1. Ashley

    I would just design the invitation with the list your registered at – the place and registry number. So much cleaner and more organized for our guests. I don’t think putting all four cards loose in an envelope is the best idea…

    • Elizabeth

      It is absolutely bad manners to mention gifts on a wedding invitation. Period. The point of a wedding is to be married, and you share your day with your guests. Any gifts you receive are just a bonus. The point of the event is not to receive gifts. It is incredibly tacky to mention registry information. (However, for events where gifts ARE the point – like a shower – registry information may be included.)

      • Winifred Rosenburg

        I believe they are talking about shower invitations. While registry information should never be anywhere near a wedding invitation, some more modern etiquette sources say it’s okay to include inserts in a shower invitation because the purpose of a shower is to give gifts so pretending you weren’t even thinking about people bringing gifts doesn’t work in this case. They do say that registry information can only be provided on a separate insert and not on the invitation itself.

        • Elizabeth

          Right you are. I thought the response was in another thread.

          I’m not sure about making the distinction between insert vs on the invitation. That seems like splitting hairs to me. I am actually co-hosting a shower this weekend. The bride registered largely online, and did not give us any inserts. I don’t see the point in wasting (or paying for) another sheet of paper to include in the same envelope. We used a an online service to print our invitations, and the design included a small line at the bottom: “Momsname is registered at X and Y.”

        • Winifred Rosenburg

          I think the idea behind the insert rule is when the information is on the invitation, it can seem like a directive “you must bring a present from these registries.” If it’s on a separate insert, it comes across as an “FYI” where they could use the registry or find something on their own. I hosted a low-budget shower last year, and what I did was I cut off the backs of some leftover cards I had ordered too many of, resulting in plain, white cardstock, and handwrote “Bride is registered at…” and included them with the invitations.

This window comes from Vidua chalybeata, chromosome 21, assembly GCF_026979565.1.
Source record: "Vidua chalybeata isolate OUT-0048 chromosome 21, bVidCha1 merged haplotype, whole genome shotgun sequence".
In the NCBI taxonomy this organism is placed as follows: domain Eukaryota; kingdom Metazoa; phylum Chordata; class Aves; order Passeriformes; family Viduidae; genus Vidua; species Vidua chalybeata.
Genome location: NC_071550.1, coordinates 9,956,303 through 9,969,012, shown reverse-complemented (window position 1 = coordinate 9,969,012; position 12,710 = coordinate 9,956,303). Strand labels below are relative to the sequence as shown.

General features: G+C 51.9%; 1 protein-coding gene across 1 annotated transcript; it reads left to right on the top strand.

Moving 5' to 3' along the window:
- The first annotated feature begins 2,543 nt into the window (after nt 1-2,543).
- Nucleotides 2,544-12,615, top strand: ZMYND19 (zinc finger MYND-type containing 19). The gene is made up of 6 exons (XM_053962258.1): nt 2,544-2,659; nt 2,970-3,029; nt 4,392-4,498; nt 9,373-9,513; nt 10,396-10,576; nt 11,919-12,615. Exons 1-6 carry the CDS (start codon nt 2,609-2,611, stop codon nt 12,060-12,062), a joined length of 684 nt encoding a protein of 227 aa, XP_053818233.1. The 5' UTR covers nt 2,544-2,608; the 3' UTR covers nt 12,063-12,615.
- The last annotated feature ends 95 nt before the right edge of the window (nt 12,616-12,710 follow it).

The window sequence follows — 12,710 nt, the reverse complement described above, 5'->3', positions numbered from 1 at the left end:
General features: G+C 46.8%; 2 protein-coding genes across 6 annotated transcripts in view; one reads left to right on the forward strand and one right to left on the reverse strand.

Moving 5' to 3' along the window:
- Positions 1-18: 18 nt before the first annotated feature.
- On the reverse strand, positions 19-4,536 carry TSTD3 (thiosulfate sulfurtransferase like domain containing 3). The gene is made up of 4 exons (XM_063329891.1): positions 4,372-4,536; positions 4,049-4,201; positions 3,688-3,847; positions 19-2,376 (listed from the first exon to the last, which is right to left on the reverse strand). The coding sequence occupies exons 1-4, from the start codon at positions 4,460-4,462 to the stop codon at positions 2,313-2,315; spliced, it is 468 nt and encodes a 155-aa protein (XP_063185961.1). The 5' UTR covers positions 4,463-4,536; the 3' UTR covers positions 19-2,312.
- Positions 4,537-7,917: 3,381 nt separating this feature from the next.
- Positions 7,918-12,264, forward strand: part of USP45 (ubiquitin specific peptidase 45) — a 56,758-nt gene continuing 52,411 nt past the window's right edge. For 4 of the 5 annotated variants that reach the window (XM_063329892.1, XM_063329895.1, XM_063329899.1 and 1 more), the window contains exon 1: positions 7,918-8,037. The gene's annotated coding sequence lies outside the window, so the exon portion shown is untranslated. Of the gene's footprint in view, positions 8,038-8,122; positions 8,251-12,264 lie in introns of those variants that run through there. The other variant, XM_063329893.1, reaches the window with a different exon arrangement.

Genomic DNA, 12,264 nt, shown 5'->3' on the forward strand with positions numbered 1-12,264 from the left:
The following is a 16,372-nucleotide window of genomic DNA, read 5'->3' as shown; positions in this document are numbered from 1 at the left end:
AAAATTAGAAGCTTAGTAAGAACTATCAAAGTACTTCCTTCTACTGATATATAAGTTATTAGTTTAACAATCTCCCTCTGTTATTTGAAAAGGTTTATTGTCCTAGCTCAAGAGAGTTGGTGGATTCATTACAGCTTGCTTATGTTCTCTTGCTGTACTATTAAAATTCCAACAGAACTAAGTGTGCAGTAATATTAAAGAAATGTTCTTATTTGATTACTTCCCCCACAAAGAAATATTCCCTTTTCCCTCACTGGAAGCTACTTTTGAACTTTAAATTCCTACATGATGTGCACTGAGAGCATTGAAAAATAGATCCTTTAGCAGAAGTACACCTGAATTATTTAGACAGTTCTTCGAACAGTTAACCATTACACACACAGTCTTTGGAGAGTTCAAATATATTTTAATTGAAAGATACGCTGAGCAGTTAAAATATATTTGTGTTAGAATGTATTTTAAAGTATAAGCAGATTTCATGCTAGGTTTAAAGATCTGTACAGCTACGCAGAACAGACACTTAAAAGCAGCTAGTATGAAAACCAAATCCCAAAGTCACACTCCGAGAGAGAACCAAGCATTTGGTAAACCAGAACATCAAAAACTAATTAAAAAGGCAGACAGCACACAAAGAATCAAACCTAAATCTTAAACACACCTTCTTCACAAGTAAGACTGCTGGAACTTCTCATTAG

2. Danielle

    Inserts in a shower invite = OK
    Inserts in a wedding invite = NOT OK

    I do agree with Ashley that it might be nicer to consolidate everything into one card, but it’s not necessary.

  3. Andra

    I believe the problem with including the registry information on a shower invitation (in contrast to on an insert) would be communicating to the invitees that for this shower, as mentioned above, “Gifts ARE the point.” Contrary to a frequently held belief, the point of a shower is actually meant to be a gathering to celebrate and fete the individual as she enters a new stage in her life. The gifts are very much meant to be secondary and representative of her transition to this new stage.

  4. Sunshine

    I disagree about the point of the shower. Traditionally, the shower was an opportunity to “shower” the bride with all the things that she would need to set up a new household with her husband. This is the reason that the shower should NOT be hosted by the bride or a member of her immediate family (like her mother or sister), because that would be perceived as asking for gifts. Instead, it’s the place for the maid/matron of honor or other good friend to throw the shower so that the bride will have all the things she needs for her marriage. This was in the days when people didn’t live together before marriage, so the couple would have only what the bride collected in her hope chest to outfit their new home.

    Nowdays, when couples often live together before marriage or are on their second marriages, the purpose of a shower has become more variable depending on the particular couple. Some couples have “couples showers” where men and women are invited, some have parties without gifts or other types of celebrations and get-togethers. Similarly, baby showers are not customarily thrown for second or third babies, as a mother would have all she needed already unless a long time has gone by between children. For a traditional shower, “gifts ARE the point.”

    • Joanna

      Funny you mention the original purpose of a shower, and how it’s changing, as my family was just discussing this over the weekend…

      We had received a bridal shower invitation for a young woman who has been living with her fiance for quite some time, so they are well established in the basics. Now it’s quite clear that they are using the shower as a means of “upgrading” – for instance, she is asking for a particular celebrity’s bathroom decor line, which includes a $40 soap dish! Of course it’s everyone’s perogative to furnish their own home how they choose, but IMO it just seems greedy to ask your guests for such things. Originally, the idea behind the shower, as you mention, was to give people the basics to start off their new life together. Now, however, as many people already have all that, they get a case of the “gimme something better”s.

      Just ONCE, I would love to see a couple say, “We are all set with home furnishings, thanks!” I doubt I will.

  5. Debbie Vicknair

    Is it acceptable to include a separate photo of the prospective bride and groom with the bridal shower invitation? If so, should it be attached to the invitation card or placed in the envelope loose? Thank you.

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